Max Planck Institute for Chemical Ecology

Max Planck Institute for Chemical Ecology

The Max Planck Institute for Chemical Ecology in Jena investigates the role, diversity and characteristics of chemical signals which control the interactions between organisms and their environment. Scientists from the fields of ecology, biochemistry, organic chemistry, entomology, ethology, and insect physiology work closely together in the Institute in order to understand the complex system of chemical communication. Their research focuses on the co-evolution of plants and insects. The fact that plants usually spend their entire lives in one place forces them to use effective strategies to guarantee that their offspring are spread and also to protect themselves against pests and diseases. To this effect, plants have developed a wide range of chemical signalling compounds that enable them to optimise their adaptation to their respective environments. These so-called allelochemicals are used to, among other things, attract pollinators, fend off herbivores and pests, fight diseases and keep unwelcome competitors away. Plants also synthesise mixtures of many organic substances that have a deterrent or toxic effect on herbivores. As a countermeasure, insects that feed on plants adapt accordingly and, for their part, try to overcome plant defences.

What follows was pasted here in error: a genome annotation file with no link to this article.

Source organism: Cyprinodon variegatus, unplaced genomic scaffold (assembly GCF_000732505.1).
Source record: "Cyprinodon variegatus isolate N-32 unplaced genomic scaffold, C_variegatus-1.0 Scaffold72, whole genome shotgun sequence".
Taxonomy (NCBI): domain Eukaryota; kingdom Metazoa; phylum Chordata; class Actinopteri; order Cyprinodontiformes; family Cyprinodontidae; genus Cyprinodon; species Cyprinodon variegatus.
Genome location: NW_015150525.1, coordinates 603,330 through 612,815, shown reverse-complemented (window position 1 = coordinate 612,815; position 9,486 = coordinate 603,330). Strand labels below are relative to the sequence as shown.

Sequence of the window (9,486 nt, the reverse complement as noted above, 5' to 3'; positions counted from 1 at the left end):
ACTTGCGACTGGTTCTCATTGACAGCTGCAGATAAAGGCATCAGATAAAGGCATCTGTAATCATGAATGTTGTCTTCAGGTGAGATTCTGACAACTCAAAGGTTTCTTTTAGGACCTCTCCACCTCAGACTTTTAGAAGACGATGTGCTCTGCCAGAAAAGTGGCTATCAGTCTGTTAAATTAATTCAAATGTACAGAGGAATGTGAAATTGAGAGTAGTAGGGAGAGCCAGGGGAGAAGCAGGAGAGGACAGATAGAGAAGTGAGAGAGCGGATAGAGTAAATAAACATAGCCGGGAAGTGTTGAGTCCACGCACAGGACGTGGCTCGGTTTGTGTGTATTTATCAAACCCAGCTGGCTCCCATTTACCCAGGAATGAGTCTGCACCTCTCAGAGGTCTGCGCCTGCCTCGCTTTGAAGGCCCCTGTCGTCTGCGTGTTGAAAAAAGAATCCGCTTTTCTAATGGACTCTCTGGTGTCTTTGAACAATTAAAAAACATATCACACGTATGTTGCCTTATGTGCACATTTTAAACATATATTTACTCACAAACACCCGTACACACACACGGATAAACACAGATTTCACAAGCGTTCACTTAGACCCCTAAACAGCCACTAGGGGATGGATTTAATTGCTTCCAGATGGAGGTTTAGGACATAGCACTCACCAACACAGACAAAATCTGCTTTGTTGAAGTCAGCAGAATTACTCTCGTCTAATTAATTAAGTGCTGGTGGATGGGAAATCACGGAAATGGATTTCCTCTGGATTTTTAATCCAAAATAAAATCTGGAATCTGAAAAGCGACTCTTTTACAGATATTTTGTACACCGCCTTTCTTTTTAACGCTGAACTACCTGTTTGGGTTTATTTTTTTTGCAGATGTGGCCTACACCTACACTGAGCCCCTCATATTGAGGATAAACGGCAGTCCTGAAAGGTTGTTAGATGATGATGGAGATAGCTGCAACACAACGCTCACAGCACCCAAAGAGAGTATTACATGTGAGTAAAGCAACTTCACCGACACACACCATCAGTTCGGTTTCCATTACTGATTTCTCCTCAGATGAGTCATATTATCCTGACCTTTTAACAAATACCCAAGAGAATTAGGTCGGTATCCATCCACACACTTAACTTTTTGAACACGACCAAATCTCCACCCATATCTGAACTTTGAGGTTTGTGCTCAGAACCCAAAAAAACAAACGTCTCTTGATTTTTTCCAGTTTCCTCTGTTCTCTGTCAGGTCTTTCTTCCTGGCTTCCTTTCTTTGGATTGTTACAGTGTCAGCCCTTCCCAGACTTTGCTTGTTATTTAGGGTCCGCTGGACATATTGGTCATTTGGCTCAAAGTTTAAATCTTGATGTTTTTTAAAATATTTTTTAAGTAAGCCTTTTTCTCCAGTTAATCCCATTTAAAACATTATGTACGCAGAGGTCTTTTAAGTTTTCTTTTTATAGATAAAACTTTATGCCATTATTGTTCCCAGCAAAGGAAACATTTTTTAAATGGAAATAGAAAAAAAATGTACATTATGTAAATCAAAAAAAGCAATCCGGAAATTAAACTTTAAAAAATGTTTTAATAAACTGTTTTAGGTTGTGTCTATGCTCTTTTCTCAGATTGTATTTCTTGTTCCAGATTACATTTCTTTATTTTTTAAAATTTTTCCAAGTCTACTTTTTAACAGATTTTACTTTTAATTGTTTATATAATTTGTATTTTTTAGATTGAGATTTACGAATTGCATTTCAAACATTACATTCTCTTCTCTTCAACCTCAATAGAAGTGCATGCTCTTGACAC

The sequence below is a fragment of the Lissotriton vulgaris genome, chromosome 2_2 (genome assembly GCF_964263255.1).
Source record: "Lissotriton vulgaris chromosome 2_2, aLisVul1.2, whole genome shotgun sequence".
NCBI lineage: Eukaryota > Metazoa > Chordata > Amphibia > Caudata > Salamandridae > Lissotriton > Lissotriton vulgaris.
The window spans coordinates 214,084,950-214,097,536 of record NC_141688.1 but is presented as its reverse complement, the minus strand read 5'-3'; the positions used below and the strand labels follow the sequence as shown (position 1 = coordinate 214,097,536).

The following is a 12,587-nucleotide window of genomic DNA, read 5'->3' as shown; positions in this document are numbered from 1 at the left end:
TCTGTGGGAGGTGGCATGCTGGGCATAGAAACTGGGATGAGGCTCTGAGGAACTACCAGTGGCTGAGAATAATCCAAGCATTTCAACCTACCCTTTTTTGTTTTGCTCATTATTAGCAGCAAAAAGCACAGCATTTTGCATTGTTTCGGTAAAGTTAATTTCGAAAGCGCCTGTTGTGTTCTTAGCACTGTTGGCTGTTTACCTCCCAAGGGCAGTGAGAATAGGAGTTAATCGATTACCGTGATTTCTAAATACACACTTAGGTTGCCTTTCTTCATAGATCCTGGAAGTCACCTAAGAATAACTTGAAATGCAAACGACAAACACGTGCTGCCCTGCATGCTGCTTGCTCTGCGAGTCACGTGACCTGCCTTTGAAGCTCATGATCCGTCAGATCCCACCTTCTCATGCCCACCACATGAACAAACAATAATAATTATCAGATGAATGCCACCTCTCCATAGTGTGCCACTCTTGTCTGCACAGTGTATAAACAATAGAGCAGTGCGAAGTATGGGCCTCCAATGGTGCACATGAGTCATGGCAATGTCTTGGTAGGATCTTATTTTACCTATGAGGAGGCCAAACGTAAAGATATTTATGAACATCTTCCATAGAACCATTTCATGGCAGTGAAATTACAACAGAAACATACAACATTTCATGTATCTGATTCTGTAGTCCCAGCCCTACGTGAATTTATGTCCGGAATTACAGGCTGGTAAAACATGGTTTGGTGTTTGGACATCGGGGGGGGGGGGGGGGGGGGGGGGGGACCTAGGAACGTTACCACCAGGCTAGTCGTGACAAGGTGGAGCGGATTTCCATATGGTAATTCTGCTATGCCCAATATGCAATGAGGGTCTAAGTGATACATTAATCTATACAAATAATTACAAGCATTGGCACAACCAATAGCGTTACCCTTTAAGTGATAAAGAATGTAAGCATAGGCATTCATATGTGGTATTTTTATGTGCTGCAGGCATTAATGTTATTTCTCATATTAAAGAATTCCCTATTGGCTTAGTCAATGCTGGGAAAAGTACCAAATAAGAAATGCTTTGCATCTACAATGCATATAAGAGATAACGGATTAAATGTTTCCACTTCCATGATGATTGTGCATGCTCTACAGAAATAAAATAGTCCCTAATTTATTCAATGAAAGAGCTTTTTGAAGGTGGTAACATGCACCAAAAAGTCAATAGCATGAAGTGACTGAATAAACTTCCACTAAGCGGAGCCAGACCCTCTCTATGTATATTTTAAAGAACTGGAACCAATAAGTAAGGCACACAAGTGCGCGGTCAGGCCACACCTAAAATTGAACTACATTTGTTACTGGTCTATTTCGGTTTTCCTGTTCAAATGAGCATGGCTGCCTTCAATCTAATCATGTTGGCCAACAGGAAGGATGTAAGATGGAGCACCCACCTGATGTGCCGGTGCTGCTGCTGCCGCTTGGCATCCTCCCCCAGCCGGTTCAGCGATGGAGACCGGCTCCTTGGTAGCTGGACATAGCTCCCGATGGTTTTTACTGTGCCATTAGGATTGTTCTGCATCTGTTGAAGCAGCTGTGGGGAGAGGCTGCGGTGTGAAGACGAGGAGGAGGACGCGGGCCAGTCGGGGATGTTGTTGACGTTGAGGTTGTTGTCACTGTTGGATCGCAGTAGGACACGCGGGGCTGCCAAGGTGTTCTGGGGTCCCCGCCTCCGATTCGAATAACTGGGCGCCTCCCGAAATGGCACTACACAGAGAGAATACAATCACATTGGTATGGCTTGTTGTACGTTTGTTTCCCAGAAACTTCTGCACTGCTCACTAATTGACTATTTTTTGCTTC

Contact

Hans-Knöll-Straße 8
07745 Jena
Phone: +49 3641 57-0
Fax: +49 3641 57-1002

PhD opportunities

This institute has an International Max Planck Research School (IMPRS):

IMPRS on Chemical Communication in Ecological Systems

In addition, there is the possibility of individual doctoral research. Please contact the directors or research group leaders at the Institute.

Department Evolutionary Neuroethology

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Department Insect Symbiosis

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Department Natural Product Biosynthesis; acting mgmt. Molecular Ecology

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Department Emeritus Group (Entomology)